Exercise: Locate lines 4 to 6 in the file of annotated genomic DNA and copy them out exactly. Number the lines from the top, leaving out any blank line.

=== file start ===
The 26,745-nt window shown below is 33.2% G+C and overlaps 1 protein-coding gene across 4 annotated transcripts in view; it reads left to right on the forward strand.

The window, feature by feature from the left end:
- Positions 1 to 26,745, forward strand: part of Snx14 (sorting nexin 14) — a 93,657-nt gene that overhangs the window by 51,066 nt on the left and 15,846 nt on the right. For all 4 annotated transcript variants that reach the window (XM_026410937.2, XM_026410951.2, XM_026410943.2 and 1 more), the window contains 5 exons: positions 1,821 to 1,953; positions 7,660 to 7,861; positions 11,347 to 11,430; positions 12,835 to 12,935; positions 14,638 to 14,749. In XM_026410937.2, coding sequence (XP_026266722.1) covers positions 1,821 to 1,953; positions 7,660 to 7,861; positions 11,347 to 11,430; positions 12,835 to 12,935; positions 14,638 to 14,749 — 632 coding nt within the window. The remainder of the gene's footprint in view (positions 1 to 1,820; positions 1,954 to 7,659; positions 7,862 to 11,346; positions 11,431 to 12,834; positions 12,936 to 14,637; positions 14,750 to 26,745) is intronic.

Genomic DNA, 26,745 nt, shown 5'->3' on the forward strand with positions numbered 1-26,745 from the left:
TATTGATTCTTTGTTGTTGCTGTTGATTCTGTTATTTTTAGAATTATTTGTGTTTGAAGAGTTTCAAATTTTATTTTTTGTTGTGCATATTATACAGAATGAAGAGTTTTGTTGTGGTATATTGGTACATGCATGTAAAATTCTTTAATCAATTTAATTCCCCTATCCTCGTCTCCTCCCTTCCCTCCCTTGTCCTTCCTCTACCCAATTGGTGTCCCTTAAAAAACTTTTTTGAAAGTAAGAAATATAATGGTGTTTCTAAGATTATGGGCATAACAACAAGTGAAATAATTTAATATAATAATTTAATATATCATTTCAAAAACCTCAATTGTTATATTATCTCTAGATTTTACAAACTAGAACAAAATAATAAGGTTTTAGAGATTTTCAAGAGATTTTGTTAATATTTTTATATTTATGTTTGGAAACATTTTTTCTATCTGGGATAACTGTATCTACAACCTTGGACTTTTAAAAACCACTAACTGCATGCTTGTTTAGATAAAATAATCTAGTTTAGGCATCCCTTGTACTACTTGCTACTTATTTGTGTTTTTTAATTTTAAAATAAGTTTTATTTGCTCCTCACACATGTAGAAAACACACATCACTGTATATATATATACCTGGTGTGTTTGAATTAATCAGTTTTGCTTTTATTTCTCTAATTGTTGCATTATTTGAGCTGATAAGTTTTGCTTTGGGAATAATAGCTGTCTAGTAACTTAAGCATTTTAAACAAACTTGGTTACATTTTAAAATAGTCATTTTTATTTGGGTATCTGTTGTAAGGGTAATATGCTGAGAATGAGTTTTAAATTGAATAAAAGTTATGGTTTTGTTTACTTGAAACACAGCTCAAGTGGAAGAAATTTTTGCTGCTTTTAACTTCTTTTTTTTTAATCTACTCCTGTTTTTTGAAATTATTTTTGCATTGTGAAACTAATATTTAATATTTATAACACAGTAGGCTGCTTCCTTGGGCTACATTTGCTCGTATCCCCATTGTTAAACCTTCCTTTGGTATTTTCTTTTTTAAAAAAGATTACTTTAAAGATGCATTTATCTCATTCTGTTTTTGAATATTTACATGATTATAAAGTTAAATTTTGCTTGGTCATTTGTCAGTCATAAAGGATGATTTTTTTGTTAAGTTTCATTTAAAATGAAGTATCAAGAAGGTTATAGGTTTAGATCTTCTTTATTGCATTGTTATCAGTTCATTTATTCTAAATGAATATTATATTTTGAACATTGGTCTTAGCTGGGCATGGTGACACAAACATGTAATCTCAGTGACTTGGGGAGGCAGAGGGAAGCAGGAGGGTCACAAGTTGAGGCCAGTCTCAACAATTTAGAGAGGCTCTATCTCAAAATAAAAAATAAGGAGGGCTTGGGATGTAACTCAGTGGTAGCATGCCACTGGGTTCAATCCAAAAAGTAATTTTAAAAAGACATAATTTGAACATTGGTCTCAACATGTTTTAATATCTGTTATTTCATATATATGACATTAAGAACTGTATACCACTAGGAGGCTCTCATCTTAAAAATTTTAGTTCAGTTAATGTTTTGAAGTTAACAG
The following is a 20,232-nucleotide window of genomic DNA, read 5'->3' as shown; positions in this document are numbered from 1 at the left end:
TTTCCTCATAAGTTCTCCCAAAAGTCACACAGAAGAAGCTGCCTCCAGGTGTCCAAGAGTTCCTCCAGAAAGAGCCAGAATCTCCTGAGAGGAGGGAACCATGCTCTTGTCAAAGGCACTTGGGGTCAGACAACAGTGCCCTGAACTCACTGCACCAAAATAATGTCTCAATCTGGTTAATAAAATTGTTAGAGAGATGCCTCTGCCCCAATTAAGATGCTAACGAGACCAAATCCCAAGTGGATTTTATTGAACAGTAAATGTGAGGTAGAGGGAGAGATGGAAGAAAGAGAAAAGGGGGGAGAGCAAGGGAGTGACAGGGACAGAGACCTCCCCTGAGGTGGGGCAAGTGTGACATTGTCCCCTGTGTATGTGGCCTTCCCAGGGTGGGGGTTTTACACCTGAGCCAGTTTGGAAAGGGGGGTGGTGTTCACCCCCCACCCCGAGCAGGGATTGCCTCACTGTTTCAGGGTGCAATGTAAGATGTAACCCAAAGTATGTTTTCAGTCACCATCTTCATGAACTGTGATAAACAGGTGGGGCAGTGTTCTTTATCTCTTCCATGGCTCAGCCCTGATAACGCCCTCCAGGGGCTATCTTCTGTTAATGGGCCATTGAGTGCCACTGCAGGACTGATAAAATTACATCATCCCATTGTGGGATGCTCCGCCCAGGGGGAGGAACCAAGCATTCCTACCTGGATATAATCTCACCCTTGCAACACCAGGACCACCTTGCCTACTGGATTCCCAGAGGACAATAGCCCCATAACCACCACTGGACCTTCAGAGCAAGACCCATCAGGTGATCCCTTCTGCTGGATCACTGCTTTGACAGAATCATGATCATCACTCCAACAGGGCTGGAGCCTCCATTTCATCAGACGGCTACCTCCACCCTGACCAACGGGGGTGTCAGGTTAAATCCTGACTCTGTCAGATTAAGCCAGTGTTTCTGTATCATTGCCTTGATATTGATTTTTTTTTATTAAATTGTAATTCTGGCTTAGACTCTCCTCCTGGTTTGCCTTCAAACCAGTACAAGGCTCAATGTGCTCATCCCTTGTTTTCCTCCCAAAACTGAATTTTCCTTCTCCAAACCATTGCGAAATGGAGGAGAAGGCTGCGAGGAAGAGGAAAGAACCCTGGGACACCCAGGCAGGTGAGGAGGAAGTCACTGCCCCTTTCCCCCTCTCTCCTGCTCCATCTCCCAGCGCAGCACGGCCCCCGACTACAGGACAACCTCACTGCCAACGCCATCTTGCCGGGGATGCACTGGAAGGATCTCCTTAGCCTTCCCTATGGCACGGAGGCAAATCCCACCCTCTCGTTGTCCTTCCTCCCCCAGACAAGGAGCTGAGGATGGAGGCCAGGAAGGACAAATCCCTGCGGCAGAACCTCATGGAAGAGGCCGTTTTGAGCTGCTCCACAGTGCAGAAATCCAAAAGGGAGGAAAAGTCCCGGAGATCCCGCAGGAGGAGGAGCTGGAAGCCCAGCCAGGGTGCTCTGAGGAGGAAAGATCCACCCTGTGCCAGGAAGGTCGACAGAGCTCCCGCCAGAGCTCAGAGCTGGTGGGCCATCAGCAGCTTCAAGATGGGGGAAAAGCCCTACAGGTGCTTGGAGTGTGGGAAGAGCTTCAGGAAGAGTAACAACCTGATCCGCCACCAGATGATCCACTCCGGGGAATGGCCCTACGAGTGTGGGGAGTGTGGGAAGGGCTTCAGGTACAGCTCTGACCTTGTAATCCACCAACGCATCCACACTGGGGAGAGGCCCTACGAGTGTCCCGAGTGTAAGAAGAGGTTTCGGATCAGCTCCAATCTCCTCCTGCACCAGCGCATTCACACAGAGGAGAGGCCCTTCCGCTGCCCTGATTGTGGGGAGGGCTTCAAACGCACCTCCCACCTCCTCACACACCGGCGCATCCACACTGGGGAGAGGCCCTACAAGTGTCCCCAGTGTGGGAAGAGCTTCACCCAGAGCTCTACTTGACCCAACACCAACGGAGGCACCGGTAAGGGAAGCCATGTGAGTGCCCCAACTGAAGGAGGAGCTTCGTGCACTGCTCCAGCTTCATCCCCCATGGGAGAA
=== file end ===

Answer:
Genomic DNA, 26,745 nt, shown 5'->3' on the forward strand with positions numbered 1-26,745 from the left:
TATTGATTCTTTGTTGTTGCTGTTGATTCTGTTATTTTTAGAATTATTTGTGTTTGAAGAGTTTCAAATTTTATTTTTTGTTGTGCATATTATACAGAATGAAGAGTTTTGTTGTGGTATATTGGTACATGCATGTAAAATTCTTTAATCAATTTAATTCCCCTATCCTCGTCTCCTCCCTTCCCTCCCTTGTCCTTCCTCTACCCAATTGGTGTCCCTTAAAAAACTTTTTTGAAAGTAAGAAATATAATGGTGTTTCTAAGATTATGGGCATAACAACAAGTGAAATAATTTAATATAATAATTTAATATATCATTTCAAAAACCTCAATTGTTATATTATCTCTAGATTTTACAAACTAGAACAAAATAATAAGGTTTTAGAGATTTTCAAGAGATTTTGTTAATATTTTTATATTTATGTTTGGAAACATTTTTTCTATCTGGGATAACTGTATCTACAACCTTGGACTTTTAAAAACCACTAACTGCATGCTTGTTTAGATAAAATAATCTAGTTTAGGCATCCCTTGTACTACTTGCTACTTATTTGTGTTTTTTAATTTTAAAATAAGTTTTATTTGCTCCTCACACATGTAGAAAACACACATCACTGTATATATATATACCTGGTGTGTTTGAATTAATCAGTTTTGCTTTTATTTCTCTAATTGTTGCATTATTTGAGCTGATAAGTTTTGCTTTGGGAATAATAGCTGTCTAGTAACTTAAGCATTTTAAACAAACTTGGTTACATTTTAAAATAGTCATTTTTATTTGGGTATCTGTTGTAAGGGTAATATGCTGAGAATGAGTTTTAAATTGAATAAAAGTTATGGTTTTGTTTACTTGAAACACAGCTCAAGTGGAAGAAATTTTTGCTGCTTTTAACTTCTTTTTTTTTAATCTACTCCTGTTTTTTGAAATTATTTTTGCATTGTGAAACTAATATTTAATATTTATAACACAGTAGGCTGCTTCCTTGGGCTACATTTGCTCGTATCCCCATTGTTAAACCTTCCTTTGGTATTTTCTTTTTTAAAAAAGATTACTTTAAAGATGCATTTATCTCATTCTGTTTTTGAATATTTACATGATTATAAAGTTAAATTTTGCTTGGTCATTTGTCAGTCATAAAGGATGATTTTTTTGTTAAGTTTCATTTAAAATGAAGTATCAAGAAGGTTATAGGTTTAGATCTTCTTTATTGCATTGTTATCAGTTCATTTATTCTAAATGAATATTATATTTTGAACATTGGTCTTAGCTGGGCATGGTGACACAAACATGTAATCTCAGTGACTTGGGGAGGCAGAGGGAAGCAGGAGGGTCACAAGTTGAGGCCAGTCTCAACAATTTAGAGAGGCTCTATCTCAAAATAAAAAATAAGGAGGGCTTGGGATGTAACTCAGTGGTAGCATGCCACTGGGTTCAATCCAAAAAGTAATTTTAAAAAGACATAATTTGAACATTGGTCTCAACATGTTTTAATATCTGTTATTTCATATATATGACATTAAGAACTGTATACCACTAGGAGGCTCTCATCTTAAAAATTTTAGTTCAGTTAATGTTTTGAAGTTAACAG
The following is a 20,232-nucleotide window of genomic DNA, read 5'->3' as shown; positions in this document are numbered from 1 at the left end: